W3C home > Mailing lists > Public > public-bpwg@w3.org > September 2009

Re: ACTION-924: canvas and SVG draft text / comments

From: Jo Rabin <jrabin@mtld.mobi>
Date: Fri, 04 Sep 2009 09:43:30 +0100
Message-ID: <4AA0D332.4040208@mtld.mobi>
To: public-bpwg@w3.org
I don't think we explicitly state it anywhere but we do seem to be 
biased towards "public" and "open" and "royalty-free" or "license free", 
and I think that's fair enough because I think we should not be in the 
business of promoting one vendor's proprietary technology over 
another's. If we promoted the use of Flash Lite then vendors of other 
products could reasonably ask why we did not mention their products, and 
it's not our job to assess the competitive merits of competing 
proprietary technologies.

The formula we have used in the past is to refer to "other vendor 
specific initiatives" which at least acknowledges their existence and 
might prompt the curious reader to find out more.

The other side of this coin is that I think we need to be careful not to 
promote technologies solely on the basis that they are "open" or 
"public", which I'm afraid I think we have been on the verge of doing 

It seems to me that SVG is widely supported on mobiles today. I'm afraid 
I don't know how widely supported Canvas is or what plans mobile browser 
vendors have to support it.

I think Eduardo makes (as usual) a very strong point when he says we 
should be discussing the alternatives when technology is not available. 
So somewhere in the proposed text I would expect to see some reference 
to minimizing production costs, maybe creating in SVG and serving other 
media types when this is not supported.

There are other aspects to this, which may be ultra vires for us but are 
worth mentioning, while we are talking about this subject. I could be 
accused of being a declarative irredentist here, but it seems to me that 
an important aspect of the Web is that content on it is discoverable. 
This suggests to me, that by preference content in the web should be 
presented in a structured markup form, rather than using procedural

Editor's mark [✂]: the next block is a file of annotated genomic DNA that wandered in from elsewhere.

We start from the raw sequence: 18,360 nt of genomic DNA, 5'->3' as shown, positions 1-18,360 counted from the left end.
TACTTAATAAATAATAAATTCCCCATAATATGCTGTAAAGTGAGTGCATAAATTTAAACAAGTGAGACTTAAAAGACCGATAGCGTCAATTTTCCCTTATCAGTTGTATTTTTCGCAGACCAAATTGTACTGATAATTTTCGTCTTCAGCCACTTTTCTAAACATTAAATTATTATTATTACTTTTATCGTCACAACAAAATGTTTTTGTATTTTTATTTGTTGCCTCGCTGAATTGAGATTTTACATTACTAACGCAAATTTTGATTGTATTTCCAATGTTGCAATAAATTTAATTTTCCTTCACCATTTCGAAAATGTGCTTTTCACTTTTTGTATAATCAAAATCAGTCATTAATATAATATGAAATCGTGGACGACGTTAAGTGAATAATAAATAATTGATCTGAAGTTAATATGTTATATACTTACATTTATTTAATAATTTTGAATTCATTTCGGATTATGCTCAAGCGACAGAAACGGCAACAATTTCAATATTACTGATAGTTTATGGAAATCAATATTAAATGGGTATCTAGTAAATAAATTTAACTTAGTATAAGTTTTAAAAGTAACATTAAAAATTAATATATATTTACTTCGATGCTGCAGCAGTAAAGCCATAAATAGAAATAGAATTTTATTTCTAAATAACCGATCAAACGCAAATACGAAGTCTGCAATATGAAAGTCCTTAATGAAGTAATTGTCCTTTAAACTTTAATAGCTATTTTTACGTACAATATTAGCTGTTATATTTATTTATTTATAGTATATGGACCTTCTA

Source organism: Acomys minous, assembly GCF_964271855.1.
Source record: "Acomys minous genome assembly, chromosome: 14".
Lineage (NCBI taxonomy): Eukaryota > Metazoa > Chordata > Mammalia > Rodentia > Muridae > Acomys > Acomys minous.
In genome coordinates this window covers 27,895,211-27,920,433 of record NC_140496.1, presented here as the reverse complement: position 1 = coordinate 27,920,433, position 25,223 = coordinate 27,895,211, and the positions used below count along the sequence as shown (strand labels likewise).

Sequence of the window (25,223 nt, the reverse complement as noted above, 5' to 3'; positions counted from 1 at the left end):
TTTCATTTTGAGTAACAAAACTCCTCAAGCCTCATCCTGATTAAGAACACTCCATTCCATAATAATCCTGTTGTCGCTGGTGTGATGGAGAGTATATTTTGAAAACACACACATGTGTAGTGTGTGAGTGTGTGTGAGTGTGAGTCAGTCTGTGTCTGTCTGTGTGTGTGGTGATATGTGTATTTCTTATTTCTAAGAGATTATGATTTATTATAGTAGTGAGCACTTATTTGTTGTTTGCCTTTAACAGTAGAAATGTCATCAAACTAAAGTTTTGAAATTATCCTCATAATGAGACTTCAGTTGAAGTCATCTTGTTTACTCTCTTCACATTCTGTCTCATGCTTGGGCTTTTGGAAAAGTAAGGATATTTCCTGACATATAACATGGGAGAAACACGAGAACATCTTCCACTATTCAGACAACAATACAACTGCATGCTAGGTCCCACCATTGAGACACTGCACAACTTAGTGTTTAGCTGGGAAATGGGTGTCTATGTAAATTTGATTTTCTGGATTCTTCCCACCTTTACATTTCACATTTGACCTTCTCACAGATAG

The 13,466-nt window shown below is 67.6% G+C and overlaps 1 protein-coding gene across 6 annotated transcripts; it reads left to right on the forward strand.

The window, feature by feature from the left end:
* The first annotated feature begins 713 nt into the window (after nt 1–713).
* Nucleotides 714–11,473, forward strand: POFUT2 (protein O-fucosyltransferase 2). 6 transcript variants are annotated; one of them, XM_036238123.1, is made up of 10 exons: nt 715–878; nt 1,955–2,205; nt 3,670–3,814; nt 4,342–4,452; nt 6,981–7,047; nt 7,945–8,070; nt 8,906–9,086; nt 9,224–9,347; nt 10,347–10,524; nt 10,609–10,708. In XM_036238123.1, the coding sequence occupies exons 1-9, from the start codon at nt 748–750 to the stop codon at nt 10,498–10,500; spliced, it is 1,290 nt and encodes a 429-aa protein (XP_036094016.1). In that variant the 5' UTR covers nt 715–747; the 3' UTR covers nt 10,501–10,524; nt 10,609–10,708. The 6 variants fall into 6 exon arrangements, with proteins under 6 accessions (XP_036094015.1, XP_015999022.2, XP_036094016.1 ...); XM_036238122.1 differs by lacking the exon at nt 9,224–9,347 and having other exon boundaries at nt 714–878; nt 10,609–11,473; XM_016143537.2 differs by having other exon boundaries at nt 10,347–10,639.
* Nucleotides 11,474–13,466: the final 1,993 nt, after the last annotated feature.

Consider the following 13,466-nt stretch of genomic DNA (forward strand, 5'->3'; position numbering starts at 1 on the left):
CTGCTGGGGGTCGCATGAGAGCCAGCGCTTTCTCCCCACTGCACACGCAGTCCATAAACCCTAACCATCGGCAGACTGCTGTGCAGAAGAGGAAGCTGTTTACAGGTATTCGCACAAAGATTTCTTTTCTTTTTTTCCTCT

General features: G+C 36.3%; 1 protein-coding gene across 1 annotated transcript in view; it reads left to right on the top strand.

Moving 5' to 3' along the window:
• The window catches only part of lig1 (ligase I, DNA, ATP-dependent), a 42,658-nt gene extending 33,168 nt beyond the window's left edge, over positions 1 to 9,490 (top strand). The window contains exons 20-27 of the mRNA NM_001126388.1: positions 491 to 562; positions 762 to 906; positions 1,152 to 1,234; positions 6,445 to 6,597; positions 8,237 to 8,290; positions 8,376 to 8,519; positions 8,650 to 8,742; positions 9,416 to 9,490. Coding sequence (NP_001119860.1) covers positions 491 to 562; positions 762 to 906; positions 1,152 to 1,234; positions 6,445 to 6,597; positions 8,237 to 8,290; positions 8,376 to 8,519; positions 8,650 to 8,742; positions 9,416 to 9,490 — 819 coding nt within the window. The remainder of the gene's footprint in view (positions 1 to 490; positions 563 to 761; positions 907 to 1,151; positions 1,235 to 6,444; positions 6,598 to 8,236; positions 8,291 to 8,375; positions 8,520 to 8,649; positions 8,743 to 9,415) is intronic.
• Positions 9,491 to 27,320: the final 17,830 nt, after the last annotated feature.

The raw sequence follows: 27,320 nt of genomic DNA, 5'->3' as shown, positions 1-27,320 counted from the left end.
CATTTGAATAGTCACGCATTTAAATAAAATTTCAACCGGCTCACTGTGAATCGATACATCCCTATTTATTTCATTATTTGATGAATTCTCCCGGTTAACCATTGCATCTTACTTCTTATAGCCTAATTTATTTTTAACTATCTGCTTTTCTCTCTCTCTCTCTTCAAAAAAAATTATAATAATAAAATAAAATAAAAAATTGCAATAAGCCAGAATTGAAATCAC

mechanisms that may produce the same results from a human consumer's 
point of view, but which from a machine readability point of view are 
more-or-less opaque.


On 03/09/2009 21:59, Eduardo Casais wrote:
> You are correctly raising two issues, and my
> contention is that none of them is properly
> addressed (in the limited scope of graphics
> functions) in the current proposal.
>> Shouldn't W3C be the non-bias member that
>> says, if your going to use this technology, this is the
>> standards to follow?   Not, don't use this technology
>> for that, use this instead. 
>> To me it seems there should be a standard for people
>> that use Canvas and a standard for people that use SVG.
> The MWABP is a best practices document. Hence,
> if there is a choice of technologies, a best
> practice indicates which technology is more
> appropriate depending on the circumstances.
> The second aspect is that, within a
> technology, there might be more appopriate
> ways of using it than others, which is another
> type of best practice.
> Currently, the proposed text does not provide
> compelling reasons as to why SVG should be 
> used rather than canvas (or vice-versa), except
> for the single weak reference to one technical
> feature. 
> It does not provide any guidance whatsoever about how to use each of the technology by
> itself (but this was admittedly not the
> original mission of the editor).
>> Plus, when you start tell people what technologies to
>> use instead of standardizing the technology, people start
>> looking more closely at who your friends are and make sure
>> your not bias about your decisions and making W3C more
>> unreliable.
> And this is why I mentioned Flash lite, a
> widespread technology that is squarely in the
> same scope as SVG and canvas but is not even
> mentioned.
> As you rightfully point out, companies give
> priority to the technologies for which they
> have or can find skilled personnel. In this
> sense a best practice is not a law: by giving
> a justifed preference to some technologies
> depending on the development context, it 
> highlights the trade-offs, pitfalls and 
> possible difficulties of using other available
> technologies. E.g. "if you want to develop
> this kind of functionality, then the preferred
> way is to use technology X, which compared to
> technology Y has such and such advantages 
> regarding portability, performance, whatever.
> On the other hand, for this other kind of 
> application, technology Y is preferrable, 
> because of accessibility". Then the developer
> knows what he is up to.
> E.Casais
Received on Friday, 4 September 2009 08:44:13 UTC

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